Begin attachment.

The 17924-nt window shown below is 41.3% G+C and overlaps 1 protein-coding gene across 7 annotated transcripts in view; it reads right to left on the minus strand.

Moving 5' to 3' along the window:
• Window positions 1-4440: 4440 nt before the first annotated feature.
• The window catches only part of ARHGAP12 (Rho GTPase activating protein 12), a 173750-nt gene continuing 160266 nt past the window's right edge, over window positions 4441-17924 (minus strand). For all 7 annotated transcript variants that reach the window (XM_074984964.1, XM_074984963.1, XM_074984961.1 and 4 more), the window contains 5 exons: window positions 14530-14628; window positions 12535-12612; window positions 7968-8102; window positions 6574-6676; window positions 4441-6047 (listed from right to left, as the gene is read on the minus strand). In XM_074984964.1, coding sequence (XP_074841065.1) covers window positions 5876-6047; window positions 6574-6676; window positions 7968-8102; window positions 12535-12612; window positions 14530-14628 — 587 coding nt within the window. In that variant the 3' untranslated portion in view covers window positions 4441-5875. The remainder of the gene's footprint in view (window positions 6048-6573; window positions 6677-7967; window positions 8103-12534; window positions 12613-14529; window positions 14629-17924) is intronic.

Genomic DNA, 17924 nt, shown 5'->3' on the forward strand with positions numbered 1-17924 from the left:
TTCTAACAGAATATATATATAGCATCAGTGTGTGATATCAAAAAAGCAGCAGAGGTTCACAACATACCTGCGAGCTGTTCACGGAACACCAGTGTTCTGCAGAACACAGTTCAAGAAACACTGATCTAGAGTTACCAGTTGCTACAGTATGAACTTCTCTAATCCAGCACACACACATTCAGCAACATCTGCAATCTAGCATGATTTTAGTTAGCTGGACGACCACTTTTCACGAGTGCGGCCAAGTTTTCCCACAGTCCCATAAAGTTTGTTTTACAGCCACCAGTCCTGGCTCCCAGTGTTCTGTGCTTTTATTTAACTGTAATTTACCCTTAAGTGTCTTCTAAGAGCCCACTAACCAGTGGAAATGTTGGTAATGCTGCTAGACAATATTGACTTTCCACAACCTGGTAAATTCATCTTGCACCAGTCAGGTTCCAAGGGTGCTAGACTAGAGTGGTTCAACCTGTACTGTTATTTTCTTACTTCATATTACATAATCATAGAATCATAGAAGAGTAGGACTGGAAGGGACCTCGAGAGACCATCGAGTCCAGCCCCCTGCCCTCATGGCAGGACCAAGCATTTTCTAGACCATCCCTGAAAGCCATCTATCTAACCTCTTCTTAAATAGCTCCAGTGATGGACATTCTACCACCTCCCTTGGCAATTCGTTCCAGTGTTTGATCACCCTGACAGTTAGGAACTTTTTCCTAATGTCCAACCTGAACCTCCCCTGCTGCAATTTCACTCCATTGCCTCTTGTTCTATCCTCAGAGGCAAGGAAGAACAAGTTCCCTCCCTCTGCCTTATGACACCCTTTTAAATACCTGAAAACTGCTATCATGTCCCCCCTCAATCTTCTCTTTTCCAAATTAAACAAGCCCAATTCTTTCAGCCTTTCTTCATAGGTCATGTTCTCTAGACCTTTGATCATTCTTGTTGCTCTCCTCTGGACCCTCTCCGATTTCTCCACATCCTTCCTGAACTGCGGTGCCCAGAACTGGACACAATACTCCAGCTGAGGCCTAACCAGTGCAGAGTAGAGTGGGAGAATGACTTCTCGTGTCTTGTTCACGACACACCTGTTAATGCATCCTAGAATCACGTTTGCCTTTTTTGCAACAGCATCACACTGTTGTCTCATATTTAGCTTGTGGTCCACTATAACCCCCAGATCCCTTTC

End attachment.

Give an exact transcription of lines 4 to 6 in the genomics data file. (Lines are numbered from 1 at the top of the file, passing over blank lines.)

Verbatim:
• The window catches only part of ARHGAP12 (Rho GTPase activating protein 12), a 173750-nt gene continuing 160266 nt past the window's right edge, over window positions 4441-17924 (minus strand). For all 7 annotated transcript variants that reach the window (XM_074984964.1, XM_074984963.1, XM_074984961.1 and 4 more), the window contains 5 exons: window positions 14530-14628; window positions 12535-12612; window positions 7968-8102; window positions 6574-6676; window positions 4441-6047 (listed from right to left, as the gene is read on the minus strand). In XM_074984964.1, coding sequence (XP_074841065.1) covers window positions 5876-6047; window positions 6574-6676; window positions 7968-8102; window positions 12535-12612; window positions 14530-14628 — 587 coding nt within the window. In that variant the 3' untranslated portion in view covers window positions 4441-5875. The remainder of the gene's footprint in view (window positions 6048-6573; window positions 6677-7967; window positions 8103-12534; window positions 12613-14529; window positions 14629-17924) is intronic.

Genomic DNA, 17924 nt, shown 5'->3' on the forward strand with positions numbered 1-17924 from the left:
TTCTAACAGAATATATATATAGCATCAGTGTGTGATATCAAAAAAGCAGCAGAGGTTCACAACATACCTGCGAGCTGTTCACGGAACACCAGTGTTCTGCAGAACACAGTTCAAGAAACACTGATCTAGAGTTACCAGTTGCTACAGTATGAACTTCTCTAATCCAGCACACACACATTCAGCAACATCTGCAATCTAGCATGATTTTAGTTAGCTGGACGACCACTTTTCACGAGTGCGGCCAAGTTTTCCCACAGTCCCATAAAGTTTGTTTTACAGCCACCAGTCCTGGCTCCCAGTGTTCTGTGCTTTTATTTAACTGTAATTTACCCTTAAGTGTCTTCTAAGAGCCCACTAACCAGTGGAAATGTTGGTAATGCTGCTAGACAATATTGACTTTCCACAACCTGGTAAATTCATCTTGCACCAGTCAGGTTCCAAGGGTGCTAGACTAGAGTGGTTCAACCTGTACTGTTATTTTCTTACTTCATATTACATAATCATAGAATCATAGAAGAGTAGGACTGGAAGGGACCTCGAGAGACCATCGAGTCCAGCCCCCTGCCCTCATGGCAGGACCAAGCATTTTCTAGACCATCCCTGAAAGCCATCTATCTAACCTCTTCTTAAATAGCTCCAGTGATGGACATTCTACCACCTCCCTTGGCAATTCGTTCCAGTGTTTGATCACCCTGACAGTTAGGAACTTTTTCCTAATGTCCAACCTGAACCTCCCCTGCTGCAATTTCACTCCATTGCCTCTTGTTCTATCCTCAGAGGCAAGGAAGAACAAGTTCCCTCCCTCTGCCTTATGACACCCTTTTAAATACCTGAAAACTGCTATCATGTCCCCCCTCAATCTTCTCTTTTCCAAATTAAACAAGCCCAATTCTTTCAGCCTTTCTTCATAGGTCATGTTCTCTAGACCTTTGATCATTCTTGTTGCTCTCCTCTGGACCCTCTCCGATTTCTCCACATCCTTCCTGAACTGCGGTGCCCAGAACTGGACACAATACTCCAGCTGAGGCCTAACCAGTGCAGAGTAGAGTGGGAGAATGACTTCTCGTGTCTTGTTCACGACACACCTGTTAATGCATCCTAGAATCACGTTTGCCTTTTTTGCAACAGCATCACACTGTTGTCTCATATTTAGCTTGTGGTCCACTATAACCCCCAGATCCCTTTC